Cardiofront Logo
Jafib Logo
St. Jude Medical

December 09th, 2016
Submit Manuscript
Meet the Expert
Enter your question
Browse All Questions Answered upto now
OR
Search
     ... 34 35 36 37 [38] 39 40 41 42 ...    
I have lone afib and have had it for about 5 years. I have tried most of the drugs with no success and experienced bad side effects. Last year I was having about 3 events a month. This year I started taking ginger capsules (500mg) before meals and so far have been mostly afib free except for a couple of occasion when I forgot to take them. As you can appreciate I am keen to share this news with you. Do you know why this works? I have read that ginger works the same way as ibuprofen in reducing inflammation.
2013-07-15 Answered By : Dr. Sanjiv M Narayan, MD, PhD, FHRS

Many thanks for this interesting and enlightening observation. If you search the internet, you can find several reports that raw ginger (or drinking ginger tea) has helped others to reduce their AF. However, there are very few, if any, scientific studies on this subject yet. Thus, it is now clear how ginger may work. However, if it works for you please continue (in moderation!). Watch the literature for further developments, and thanks again for your email.

I am a 63 yr old male with asymptomatic, paroxsymal atrial fibrillation and chads2vasc of 0. My cardiologist prescribed dilitiazem and low does aspirin after echo, stress echo, 24 hr holter, ecg. Recently I consulted with an ep and he administered a 7 day holter that showed I am in afib 30% of the time, with longest episode of 12 hours. The ep recommended that I start anticoagulants. . My cardiologist had previously told me he would start me on anticoagulants when I was 65. I would like a second opinion. Thanks.
2013-07-15 Answered By : Dr. Sanjiv M Narayan, MD, PhD, FHRS

This is a very important question. In general, most practitioners anticoagulate based on the CHA2DS2VASc score, and not based on AF burden per se. Thus, since your CHA2DS2VASc score is zero, most practitioners would agree with using no agent or aspirin - even though you are in AF 30% of the time. The opposite argument is also true - in a patient with a high CHA2DS2VASc score (2 or more), most practitioners would recommend anticoagulation with warfarin or a newer agent regardless of the precise amount of AF. In summary, based on this information your cardiologist\'s opinion seems sound.

I am a 63 year old male with asymptomatic, paroxysmal atrial fibrillation. My cardiologist prescribed diltiazem and low dose aspirin. My CHADS2VASc is 0. I recently went to an ep who did a 7 day holter monitor which showed I am in Afib 30% of the time with longest episode of 12 hours. The EP recommended anticoagulation. I wanted to know if there are any studies on anticoagulation recommendations and AF burden and if not are their guidelines that ep\'s use or is it based on personal experience. In addition I would like a second opinion if possible. Prior to going to the EP I discussed anticoagulation with my cardiologist and he said he would start when I was 65.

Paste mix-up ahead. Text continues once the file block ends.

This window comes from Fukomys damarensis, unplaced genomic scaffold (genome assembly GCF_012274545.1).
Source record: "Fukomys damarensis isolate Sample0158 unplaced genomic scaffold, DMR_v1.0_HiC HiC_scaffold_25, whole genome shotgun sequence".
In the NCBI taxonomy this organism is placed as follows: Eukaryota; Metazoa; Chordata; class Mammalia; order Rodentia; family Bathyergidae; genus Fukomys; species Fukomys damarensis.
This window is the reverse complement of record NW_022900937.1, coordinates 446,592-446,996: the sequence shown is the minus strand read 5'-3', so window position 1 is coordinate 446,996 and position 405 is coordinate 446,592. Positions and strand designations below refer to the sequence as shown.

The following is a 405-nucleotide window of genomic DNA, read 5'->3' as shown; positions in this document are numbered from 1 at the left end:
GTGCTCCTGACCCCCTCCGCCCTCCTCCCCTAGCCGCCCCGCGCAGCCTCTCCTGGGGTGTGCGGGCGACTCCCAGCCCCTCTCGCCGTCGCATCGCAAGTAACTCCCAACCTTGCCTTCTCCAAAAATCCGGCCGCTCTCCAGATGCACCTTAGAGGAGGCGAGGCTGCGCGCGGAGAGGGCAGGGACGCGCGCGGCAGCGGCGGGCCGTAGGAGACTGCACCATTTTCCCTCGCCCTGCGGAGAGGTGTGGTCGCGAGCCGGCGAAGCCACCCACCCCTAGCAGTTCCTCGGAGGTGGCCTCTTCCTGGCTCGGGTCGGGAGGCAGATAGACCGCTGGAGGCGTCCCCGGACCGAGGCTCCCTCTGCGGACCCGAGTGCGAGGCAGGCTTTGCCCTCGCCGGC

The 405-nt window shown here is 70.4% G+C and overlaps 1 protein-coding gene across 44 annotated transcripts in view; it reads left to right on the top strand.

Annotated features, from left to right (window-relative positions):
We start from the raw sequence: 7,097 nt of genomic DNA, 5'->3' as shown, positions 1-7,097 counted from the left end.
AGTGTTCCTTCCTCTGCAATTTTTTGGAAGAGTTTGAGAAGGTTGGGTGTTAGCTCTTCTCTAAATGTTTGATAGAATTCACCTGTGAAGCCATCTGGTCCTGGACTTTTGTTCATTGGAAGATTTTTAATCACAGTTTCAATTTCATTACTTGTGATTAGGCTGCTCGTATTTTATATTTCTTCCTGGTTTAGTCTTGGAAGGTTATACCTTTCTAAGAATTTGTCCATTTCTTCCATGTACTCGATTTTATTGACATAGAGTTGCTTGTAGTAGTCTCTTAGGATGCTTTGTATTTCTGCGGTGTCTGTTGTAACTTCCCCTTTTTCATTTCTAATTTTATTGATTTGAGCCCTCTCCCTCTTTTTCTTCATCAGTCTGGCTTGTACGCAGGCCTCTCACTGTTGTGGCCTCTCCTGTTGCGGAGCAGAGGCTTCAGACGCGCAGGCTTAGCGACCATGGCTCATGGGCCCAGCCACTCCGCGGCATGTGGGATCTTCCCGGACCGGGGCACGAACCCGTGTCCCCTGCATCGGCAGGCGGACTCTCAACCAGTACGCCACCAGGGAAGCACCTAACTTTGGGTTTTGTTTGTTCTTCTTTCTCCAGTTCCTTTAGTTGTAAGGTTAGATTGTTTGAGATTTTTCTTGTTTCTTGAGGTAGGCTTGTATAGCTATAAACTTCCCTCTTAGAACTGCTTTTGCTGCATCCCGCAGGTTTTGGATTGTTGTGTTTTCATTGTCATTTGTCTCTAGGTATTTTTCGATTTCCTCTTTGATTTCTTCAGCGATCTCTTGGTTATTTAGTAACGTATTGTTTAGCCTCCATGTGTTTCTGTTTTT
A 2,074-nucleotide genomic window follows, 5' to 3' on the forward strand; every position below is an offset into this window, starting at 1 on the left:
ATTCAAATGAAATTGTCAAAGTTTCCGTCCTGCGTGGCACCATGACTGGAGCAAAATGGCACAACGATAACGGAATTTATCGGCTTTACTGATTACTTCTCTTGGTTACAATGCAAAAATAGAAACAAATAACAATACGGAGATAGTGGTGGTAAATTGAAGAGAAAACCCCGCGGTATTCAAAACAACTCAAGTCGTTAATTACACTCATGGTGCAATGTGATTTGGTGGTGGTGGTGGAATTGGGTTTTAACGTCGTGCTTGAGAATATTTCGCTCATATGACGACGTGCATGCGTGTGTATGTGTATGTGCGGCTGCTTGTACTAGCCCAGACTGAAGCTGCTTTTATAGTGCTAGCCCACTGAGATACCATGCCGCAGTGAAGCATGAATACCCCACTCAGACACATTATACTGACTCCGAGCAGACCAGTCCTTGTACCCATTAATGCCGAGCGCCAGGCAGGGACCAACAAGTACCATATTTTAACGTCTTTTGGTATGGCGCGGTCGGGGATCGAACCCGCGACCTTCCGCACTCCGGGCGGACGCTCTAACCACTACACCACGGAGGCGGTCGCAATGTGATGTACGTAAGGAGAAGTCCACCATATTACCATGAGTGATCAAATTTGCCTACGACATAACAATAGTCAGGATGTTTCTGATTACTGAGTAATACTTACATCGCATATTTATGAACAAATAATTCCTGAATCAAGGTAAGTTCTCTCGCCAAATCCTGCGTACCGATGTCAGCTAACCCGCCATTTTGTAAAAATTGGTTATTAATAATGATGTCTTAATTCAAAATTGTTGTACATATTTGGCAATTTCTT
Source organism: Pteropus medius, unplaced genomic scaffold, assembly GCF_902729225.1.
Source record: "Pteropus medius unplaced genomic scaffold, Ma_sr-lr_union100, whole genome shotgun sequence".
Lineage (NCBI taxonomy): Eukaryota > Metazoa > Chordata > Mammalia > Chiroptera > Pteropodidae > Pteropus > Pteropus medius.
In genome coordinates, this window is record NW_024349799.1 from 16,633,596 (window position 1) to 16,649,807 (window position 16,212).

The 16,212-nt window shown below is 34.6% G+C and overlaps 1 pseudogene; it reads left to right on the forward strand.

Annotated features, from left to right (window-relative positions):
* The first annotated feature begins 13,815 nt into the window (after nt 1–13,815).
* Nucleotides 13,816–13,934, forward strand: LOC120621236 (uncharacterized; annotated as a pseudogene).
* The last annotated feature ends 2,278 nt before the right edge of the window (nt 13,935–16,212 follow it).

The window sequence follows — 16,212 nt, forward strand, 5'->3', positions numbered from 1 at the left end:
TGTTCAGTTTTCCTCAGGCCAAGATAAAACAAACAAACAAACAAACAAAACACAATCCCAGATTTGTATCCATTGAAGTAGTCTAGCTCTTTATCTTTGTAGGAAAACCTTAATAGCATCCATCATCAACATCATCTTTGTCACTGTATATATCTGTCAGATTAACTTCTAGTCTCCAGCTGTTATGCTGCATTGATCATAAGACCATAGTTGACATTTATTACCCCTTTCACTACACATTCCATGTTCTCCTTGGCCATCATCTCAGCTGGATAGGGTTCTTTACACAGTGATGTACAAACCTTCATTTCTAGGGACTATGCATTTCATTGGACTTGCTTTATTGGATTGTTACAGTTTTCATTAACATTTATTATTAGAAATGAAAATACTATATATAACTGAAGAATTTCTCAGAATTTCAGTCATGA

2013-07-14 Answered By : Dr. Sanjiv M Narayan, MD, PhD, FHRS

This is a very important question, and Yes, there are several studies on this topic. In general, most practitioners anticoagulate based on the CHA2DS2VASc score, and not based on AF burden per se. Thus, if your CHA2DS2VASc score were high you would be anticoagulated with warfarin or a newer agent regardless of the precise amount of AF you have. Accordingly, since your CHA2DS2VASc score is zero, many would consider placing you on no agent or potentially aspirin even though your AF is 30% of the time. Thus, your cardiologist\'s opinion seems very sound.

When you feel a skip beat how do we know it has originated from the Atria ...or the Ventricle... or it is a PAC with a ventricle response.? I have from time to time felt them inside the upper stomach level just below the last left or right rib. I have had event monitor recorder hooked but to no avail even though I have marked the precise time of the day when they occur.
2013-07-14 Answered By : Dr. Sanjiv M Narayan, MD, PhD, FHRS

Many thanks for this question. The short answer is that you may never be fully accurate in determining if your skipped beats come from the atria or ventricles. There are some \"classical\", \"old school\" tips, but these are not fully reliable. For instance, if the beats go away when you are exercising, they were previously felt to be ventricular. However, this is not always true, and one could have atrial and ventricular beats. It is odd that the event monitor has not picked these up. It is worth going through the tracings and your diary log (of symptom times) with your Doctor. Please make sure that the time on the event monitor is the same as the time on your watch. If, after checking all of this, your \"skipped beats\" do not correlate to any rhythm irregularity, then your symptoms are likely from something else.

Dr. Narayan, can you tell us what FIRM studies are currently underway and when you expect to release additional results from these studies. Also, do you suspect FIRM procedures are best used in conjunction with PVI ablation or that they will be equally effective as a stand alone procedure.
2013-07-14 Answered By : Dr. Sanjiv M Narayan, MD, PhD, FHRS

Thanks for the question and the interest in FIRM. Actually, several FIRM studies are underway, with the major ones at the moment led by Dr. John Miller, Chief of Arrhythmia Medicine at Indiana University. Several more are expected in the near future. FIRM is being used by several groups with PVI, but also as standalone FIRM-only. Both appear very successful. Since new data is being gathered, it is worth each patient discussing these options with their doctor to ensure the most up-to-date decisions.